We always act with integrity. Everyone plays a part in creating a safe and reliable care environment. Each of us holds ourselves accountable and each of us expects one another to do the same. As the saying goes, “Character is who you are in the dark.”  When no one’s looking, we are the ones to whom we answer. Having integrity means we believe in what we do and why we do it, and essentially, we trust one another to do the right thing. Moreover, our patients and their families trust us do the right thing. They trust us to be honest, qualified, knowledgeable and to not only have one another’s best interests at heart, but to especially have at heart what is in their best interest.

We show respect to everyone we meet. It is widely acknowledged that there are different kinds of respect. Respect can be defined simply as a behavior or it can be defined as an attitude or feeling. However, respect is always directed toward, paid to, felt about, or shown for another person. We can show respect to others by valuing and appreciating them as unique individuals and when in the work environment, also treating them as esteemed colleagues. We show respect by listening and engaging during discussions and meetings. We value the thoughts and opinions of others, even when we may think or feel differently. Finally, we regard one another not merely as a means to serve a purpose, but as valuable human beings. Therefore, we should all work in partnership with one another because we are all here at UTMB, in whatever our role, to serve a single purpose: to provide the best service and safest possible care for our patient and their families.

We embrace diversity to best serve a global community. The concept of diversity encompasses acceptance and respect. It means understanding that each individual is unique and recognizing our individual differences, including dimensions of race, ethnicity, gender, sexual orientation, socio-economic status, age, physical abilities, religious beliefs, political beliefs, or other ideologies. It is the exploration of these differences in a safe, positive, and nurturing environment. It is about understanding each other the best we can and moving forward in our encounters with respect of those differences, including how we communicate, educate and provide patient care. We should embrace and celebrate the rich dimensions of diversity contained within each individual.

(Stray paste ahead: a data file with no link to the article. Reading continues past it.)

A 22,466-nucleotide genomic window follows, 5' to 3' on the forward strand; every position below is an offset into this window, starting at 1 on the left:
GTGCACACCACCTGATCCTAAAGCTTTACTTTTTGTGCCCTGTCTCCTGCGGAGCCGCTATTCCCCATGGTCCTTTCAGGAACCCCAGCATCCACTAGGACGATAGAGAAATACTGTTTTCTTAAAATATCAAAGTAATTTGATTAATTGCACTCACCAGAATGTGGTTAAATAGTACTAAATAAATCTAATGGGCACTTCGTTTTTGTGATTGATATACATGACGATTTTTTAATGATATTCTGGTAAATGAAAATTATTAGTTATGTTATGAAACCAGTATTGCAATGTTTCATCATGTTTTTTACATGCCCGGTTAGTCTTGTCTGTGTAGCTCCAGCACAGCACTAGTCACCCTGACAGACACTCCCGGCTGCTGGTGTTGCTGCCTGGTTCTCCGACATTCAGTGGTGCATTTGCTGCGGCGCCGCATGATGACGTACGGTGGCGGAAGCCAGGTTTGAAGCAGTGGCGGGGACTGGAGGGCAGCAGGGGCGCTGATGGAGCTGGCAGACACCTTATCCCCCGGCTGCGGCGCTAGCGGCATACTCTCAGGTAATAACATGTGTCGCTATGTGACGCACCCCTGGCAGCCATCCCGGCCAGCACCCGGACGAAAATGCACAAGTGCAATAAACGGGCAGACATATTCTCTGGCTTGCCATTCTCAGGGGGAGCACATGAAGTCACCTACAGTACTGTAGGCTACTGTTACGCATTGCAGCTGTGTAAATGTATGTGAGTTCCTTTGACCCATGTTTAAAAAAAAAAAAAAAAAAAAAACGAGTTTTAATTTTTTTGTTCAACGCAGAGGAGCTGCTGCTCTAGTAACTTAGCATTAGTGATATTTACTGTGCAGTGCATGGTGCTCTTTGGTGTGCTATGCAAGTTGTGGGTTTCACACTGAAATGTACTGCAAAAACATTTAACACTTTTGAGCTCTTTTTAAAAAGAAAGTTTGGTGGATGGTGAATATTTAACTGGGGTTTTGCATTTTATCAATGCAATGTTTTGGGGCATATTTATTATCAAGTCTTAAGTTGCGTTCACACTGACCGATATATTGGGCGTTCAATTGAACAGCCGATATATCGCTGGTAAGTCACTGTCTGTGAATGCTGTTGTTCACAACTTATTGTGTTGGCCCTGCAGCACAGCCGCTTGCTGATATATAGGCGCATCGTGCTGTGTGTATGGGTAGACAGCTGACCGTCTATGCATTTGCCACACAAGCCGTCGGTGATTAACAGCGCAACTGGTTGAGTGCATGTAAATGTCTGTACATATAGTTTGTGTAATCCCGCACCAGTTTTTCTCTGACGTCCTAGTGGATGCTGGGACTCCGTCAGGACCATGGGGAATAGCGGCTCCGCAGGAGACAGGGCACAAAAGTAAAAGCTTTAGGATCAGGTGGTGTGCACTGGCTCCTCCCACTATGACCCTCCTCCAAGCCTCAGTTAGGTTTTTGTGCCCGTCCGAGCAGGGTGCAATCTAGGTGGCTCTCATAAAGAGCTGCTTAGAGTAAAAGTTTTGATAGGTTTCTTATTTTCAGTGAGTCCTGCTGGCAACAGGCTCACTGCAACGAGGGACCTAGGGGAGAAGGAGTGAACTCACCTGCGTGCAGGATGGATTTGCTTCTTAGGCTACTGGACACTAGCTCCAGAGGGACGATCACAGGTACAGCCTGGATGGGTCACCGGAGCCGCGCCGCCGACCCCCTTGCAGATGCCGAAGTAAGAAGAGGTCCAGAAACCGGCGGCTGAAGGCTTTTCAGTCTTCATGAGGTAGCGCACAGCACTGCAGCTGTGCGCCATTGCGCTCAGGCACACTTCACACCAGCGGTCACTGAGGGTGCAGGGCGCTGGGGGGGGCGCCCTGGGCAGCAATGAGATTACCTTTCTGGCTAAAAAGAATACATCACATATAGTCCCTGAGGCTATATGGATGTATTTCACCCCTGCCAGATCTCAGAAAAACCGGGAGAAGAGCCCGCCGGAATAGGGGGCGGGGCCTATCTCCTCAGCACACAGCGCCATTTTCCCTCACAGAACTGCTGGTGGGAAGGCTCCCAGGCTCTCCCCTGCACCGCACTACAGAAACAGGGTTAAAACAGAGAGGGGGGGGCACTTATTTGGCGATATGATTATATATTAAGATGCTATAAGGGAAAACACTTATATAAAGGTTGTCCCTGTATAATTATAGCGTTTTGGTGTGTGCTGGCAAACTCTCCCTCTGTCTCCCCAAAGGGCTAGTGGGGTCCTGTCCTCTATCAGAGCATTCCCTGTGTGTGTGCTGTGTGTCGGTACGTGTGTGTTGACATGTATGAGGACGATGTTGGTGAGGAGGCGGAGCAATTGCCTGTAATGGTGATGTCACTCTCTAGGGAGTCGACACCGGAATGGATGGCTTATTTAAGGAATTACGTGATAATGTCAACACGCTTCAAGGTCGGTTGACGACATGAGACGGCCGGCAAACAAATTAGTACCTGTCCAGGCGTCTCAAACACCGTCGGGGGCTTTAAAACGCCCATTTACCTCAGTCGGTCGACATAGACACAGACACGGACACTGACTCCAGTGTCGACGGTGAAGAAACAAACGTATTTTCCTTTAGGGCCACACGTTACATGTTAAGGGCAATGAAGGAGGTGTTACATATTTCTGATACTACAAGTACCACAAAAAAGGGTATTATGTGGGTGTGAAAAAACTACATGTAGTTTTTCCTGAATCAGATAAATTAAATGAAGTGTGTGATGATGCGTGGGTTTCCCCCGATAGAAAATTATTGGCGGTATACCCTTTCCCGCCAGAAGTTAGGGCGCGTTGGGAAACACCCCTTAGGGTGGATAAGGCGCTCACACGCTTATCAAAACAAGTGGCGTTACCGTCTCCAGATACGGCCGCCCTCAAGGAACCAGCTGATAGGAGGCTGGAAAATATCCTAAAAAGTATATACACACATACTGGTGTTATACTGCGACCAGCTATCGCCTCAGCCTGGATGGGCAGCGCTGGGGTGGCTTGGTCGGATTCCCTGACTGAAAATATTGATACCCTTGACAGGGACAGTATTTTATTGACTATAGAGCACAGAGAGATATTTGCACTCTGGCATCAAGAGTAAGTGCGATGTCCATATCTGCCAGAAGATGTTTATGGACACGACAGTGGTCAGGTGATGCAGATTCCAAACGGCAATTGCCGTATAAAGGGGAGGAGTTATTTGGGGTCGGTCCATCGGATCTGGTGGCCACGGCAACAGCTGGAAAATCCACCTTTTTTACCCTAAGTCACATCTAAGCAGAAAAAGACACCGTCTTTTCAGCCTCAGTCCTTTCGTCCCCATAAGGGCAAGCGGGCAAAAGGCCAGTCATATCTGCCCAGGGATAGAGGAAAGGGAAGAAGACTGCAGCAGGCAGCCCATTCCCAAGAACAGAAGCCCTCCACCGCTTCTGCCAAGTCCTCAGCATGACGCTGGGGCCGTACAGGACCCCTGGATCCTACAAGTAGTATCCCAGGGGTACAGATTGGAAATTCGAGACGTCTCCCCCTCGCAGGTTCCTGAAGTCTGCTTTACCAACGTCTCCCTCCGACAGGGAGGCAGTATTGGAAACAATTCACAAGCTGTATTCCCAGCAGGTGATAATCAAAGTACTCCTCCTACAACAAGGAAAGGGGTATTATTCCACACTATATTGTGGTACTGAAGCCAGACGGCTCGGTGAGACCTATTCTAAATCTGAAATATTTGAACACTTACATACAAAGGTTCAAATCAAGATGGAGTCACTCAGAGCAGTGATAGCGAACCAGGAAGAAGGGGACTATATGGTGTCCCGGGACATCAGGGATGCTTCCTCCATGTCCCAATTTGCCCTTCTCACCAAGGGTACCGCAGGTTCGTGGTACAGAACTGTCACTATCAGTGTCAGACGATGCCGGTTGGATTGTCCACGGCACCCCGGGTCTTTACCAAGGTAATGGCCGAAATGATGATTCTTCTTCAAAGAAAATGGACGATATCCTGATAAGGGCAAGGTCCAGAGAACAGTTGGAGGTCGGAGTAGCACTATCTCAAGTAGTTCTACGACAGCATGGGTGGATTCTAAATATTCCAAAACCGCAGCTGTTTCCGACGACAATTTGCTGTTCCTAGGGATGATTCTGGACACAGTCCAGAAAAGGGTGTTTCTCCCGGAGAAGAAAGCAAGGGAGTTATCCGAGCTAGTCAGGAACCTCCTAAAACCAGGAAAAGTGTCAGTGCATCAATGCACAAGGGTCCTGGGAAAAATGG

We promote excellence and innovation through lifelong learning.  Through innovation and by exploring new solutions, we not only gain knowledge, but we are also then able to contribute to the greater body of knowledge. Lifelong learning makes us successful, no matter what our definition of success may be. We grow as a person through learning and when one masters a subject through continuous learning, it brings satisfaction. Lifelong learning enables us to be confident, competent, and knowledgeable; it increases productivity and makes us better leaders.

I’ve said it before, but I am proud to be part of an organization like UTMB and to work alongside each of you. Everyone is doing a truly remarkable job, both by helping one another and going the extra mile to serve our patients and families. So this year, let’s embrace the values of compassion, integrity diversity, respect and lifelong learning and embark on the beginning of a very successful 2014!

Be sure to share the great achievements you and your teams accomplish along the way!

What we really do for a living…

Donna Sollenberger, EVP & CEO, UTMB Health System

How often do people ask you what you do for a living? I am often asked this question, and I simply respond by telling people that I manage health systems. However, I recently found an anonymous parable on the internet that caused me to rethink my answer.

The parable tells of three stonecutters who were asked what they were doing. The first replied, “I am making a living.” The second kept on chiseling while he said, “I am doing the best job of stonecutting in the entire country.” The third one looked up with a visionary gleam in his eyes and said, “I am building a cathedral.”

As I began to reflect on what I truly do for a living, I thought about the work that we all do at UTMB. While our work allows us to receive paychecks to support ourselves, and in some instances our families, that is not what we really do. While paychecks are essential, they are really the result of doing our work.

While we all agree that we want to do the best job we can possibly do to care for our patients, and we all work to assure that our physicians, nurses and others have what they need to provide optimal patient care, it really is not what we do. Doing the best job possible is an essential element of what we do, and we all should strive every day to do our best at work, but it still is not the answer to the question.